Did this Republican congressional candidate cast an illegal vote? Florida can't tell
In mid-December 2011, future congressional candidate Jason Mariner broke into a Delray Beach property and stole approximately $20,000 worth of paintings by the legendary Florida Highwaymen, and other local painters.
The Highwaymen are some of the most revered artists in Florida history. The loose collective of Black artists painted vivid landscapes across the state and sold them for dollars on the roadside in the mid 1900s. Today, their paintings sell for thousands of dollars at auction houses.
Mariner took the stolen paintings to a secondhand shop and sold many for a total of $400. After police investigated, Mariner was arrested and found guilty of felony grand theft, among other charges. He received a sentence of up to 14 months imprisonment for the bundle of charges he faced at the time.
As the Republican nominee for Florida’s 20th congressional district, Mariner has been up front about his past run-ins with the law.
“I’ve been addicted to drugs, I’ve spent time in a cell. Multiple times. I’ve had a knee on my neck. I know what it’s like,” he said in a campaign video.
But as questions have swirled about his ability to run for Congress without having applied for clemency or restoration of his rights from the state, WLRN has identified a different issue relating to his felony convictions: Mariner might have voted illegally in the 2020 presidential election.
The complications surrounding that question speak to the ongoing questions and issues surrounding how the state of Florida determines voting eligibility for people with felony convictions.
Those concerns were at the center of a federal lawsuit last year, which held up a controversial voting rights law that passed in 2019.
Under Florida’s Amendment 4, which was passed in 2018, anyone with a felony conviction would automatically regain the right to vote upon completing “all terms of the sentence” related to that felony conviction.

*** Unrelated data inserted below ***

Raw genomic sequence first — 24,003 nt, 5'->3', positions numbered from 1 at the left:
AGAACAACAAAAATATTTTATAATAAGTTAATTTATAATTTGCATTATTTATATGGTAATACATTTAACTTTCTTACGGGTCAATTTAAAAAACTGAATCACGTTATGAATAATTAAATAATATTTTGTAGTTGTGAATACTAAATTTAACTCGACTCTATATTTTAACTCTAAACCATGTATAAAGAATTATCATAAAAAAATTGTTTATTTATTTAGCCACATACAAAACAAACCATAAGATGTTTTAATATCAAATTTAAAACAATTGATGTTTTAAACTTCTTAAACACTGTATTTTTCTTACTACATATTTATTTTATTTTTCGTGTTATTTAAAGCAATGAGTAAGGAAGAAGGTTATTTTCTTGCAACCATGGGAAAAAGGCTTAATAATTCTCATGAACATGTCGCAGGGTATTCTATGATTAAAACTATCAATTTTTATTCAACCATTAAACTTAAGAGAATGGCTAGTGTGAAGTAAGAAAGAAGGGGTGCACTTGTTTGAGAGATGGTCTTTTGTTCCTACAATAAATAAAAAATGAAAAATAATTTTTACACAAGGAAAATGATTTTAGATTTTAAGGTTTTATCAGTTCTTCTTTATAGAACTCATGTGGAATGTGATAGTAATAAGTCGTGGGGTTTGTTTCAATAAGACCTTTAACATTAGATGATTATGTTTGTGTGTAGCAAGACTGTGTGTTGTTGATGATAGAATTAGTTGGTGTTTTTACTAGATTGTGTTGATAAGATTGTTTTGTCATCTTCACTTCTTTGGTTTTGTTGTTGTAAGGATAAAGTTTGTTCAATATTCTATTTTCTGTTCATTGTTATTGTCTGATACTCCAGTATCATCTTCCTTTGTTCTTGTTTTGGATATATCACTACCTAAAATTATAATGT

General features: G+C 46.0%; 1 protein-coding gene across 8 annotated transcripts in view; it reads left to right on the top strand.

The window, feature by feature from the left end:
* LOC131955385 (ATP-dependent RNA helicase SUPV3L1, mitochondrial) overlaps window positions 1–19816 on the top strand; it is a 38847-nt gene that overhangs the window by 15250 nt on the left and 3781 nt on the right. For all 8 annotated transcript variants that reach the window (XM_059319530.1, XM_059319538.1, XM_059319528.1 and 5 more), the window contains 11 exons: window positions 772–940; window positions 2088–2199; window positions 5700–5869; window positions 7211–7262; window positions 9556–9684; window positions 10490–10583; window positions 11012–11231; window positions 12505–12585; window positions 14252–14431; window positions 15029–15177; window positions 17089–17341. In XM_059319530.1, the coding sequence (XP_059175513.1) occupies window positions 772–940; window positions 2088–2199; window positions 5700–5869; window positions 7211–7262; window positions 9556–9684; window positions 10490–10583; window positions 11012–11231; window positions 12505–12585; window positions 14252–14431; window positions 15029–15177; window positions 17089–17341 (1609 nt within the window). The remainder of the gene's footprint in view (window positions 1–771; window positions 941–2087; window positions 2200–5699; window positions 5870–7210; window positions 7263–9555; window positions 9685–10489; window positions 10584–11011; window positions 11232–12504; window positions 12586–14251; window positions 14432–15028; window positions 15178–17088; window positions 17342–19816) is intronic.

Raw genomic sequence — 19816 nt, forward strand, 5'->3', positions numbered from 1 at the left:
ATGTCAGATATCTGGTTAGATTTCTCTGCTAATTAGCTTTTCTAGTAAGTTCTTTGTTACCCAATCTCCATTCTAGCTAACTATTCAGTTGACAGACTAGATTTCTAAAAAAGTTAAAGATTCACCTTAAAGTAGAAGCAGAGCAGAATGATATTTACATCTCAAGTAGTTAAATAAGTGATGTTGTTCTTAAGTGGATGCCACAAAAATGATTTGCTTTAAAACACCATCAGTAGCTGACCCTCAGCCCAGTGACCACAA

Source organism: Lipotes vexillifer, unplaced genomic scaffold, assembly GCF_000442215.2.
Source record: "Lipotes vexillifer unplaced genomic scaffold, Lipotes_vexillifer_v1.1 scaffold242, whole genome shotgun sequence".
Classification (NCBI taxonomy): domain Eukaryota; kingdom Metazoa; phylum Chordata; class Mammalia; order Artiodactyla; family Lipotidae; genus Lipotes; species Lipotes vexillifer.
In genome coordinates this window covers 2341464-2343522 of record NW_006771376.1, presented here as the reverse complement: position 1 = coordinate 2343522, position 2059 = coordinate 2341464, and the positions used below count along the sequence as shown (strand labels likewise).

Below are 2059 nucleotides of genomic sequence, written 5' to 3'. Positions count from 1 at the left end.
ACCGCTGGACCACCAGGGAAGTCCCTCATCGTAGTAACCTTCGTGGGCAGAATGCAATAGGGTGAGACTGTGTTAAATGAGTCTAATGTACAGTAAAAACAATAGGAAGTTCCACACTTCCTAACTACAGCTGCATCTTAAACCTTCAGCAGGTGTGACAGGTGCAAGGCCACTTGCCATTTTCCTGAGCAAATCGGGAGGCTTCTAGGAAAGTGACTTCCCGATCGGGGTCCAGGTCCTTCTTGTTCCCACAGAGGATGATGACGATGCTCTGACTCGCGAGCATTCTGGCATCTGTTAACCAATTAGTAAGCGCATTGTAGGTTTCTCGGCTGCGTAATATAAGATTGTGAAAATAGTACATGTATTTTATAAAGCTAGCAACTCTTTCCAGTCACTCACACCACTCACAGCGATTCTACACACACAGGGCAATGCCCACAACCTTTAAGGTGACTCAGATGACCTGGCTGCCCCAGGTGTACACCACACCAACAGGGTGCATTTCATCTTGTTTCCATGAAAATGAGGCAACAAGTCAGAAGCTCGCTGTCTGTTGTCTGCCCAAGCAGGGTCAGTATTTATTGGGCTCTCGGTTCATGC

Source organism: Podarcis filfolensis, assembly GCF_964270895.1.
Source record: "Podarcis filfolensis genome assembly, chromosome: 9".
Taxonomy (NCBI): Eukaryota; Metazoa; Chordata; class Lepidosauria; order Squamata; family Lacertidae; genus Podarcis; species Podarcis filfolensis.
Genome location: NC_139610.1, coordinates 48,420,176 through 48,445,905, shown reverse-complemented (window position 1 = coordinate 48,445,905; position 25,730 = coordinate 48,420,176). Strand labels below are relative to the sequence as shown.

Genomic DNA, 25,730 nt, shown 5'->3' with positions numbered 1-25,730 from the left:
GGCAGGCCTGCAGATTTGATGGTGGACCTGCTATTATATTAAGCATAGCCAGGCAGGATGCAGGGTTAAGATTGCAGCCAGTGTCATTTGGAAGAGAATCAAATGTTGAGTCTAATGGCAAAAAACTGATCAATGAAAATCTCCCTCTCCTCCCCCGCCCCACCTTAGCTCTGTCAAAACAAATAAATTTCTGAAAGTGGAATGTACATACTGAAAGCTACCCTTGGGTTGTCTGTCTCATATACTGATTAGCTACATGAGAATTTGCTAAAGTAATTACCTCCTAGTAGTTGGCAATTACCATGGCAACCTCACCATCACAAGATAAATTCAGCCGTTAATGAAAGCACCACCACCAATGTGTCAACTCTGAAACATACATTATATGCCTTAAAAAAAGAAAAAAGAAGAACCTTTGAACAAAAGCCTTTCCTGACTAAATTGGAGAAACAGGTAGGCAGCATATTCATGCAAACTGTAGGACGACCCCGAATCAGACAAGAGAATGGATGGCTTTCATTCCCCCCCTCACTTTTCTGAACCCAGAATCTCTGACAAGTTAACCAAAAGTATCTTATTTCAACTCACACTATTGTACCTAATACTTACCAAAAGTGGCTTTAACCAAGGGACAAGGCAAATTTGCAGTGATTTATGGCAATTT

On the heels of Amendment 4 passing, the subsequent SB 7066 law specified that this includes the payment of all fines, fees and restitution related to felony convictions.
The Case of the Stolen Paintings
For the Highwaymen paintings case, court records show Mariner paid outstanding fees and court costs in order to reinstate his driver’s license. The license was suspended after Mariner initially did not pay those costs.
Yet for that one case alone, Judge Stephen Rapp in 2012 ordered Mariner to pay $14,500 in restitution to the victim of the theft, according to court records.
In an email, Mariner told WLRN that he believes he paid off the restitution as part of a work release program he participated in after being released from prison.
“Work release meant I had a job and it also meant that the vast majority of the pay I received from the job was taken by the state for restitution,” wrote Mariner. “Upon final exit and completion of work release, my final payment was complete.”
But in a phone call, the victim of that crime told WLRN that she had not received any restitution payment for the loss of her paintings.
Many of the paintings were recovered after police identified the secondhand art shop to which Mariner sold the paintings.
Yet several are still unaccounted for.
“He does owe me restitution for them. And I remember giving the detective the estimate for how much they were worth at the time,” said the victim, a 79-year-old retiree who lives in Delray Beach.
She did not want to be identified in this story to protect her privacy.
“Son of a gun,” she told WLRN. “They’re worth a heck of a lot more now than they were in 2011.”
Legal Fights, Election Laws and a Lack of Records
Nevertheless, Mariner cast a vote in the 2020 election, which fellow Republicans across the nation have claimed — often without evidence — was riddled with widespread fraud.
The Palm Beach Supervisor of Elections office verified to WLRN that Mariner cast a vote in the 2020 election.
After more than two weeks of trying to get confirmation on whether Mariner indeed paid his court ordered restitution or not, neither the Florida Department of State nor the Florida Department of Corrections was able to deny or confirm that restitution payments were made.
In an event in early November in Palm Beach County, Governor Ron DeSantis called for the passage of new election laws that would bring increased scrutiny of alleged illegal activity at the ballot box, potentially to investigate these kinds of eligibility questions.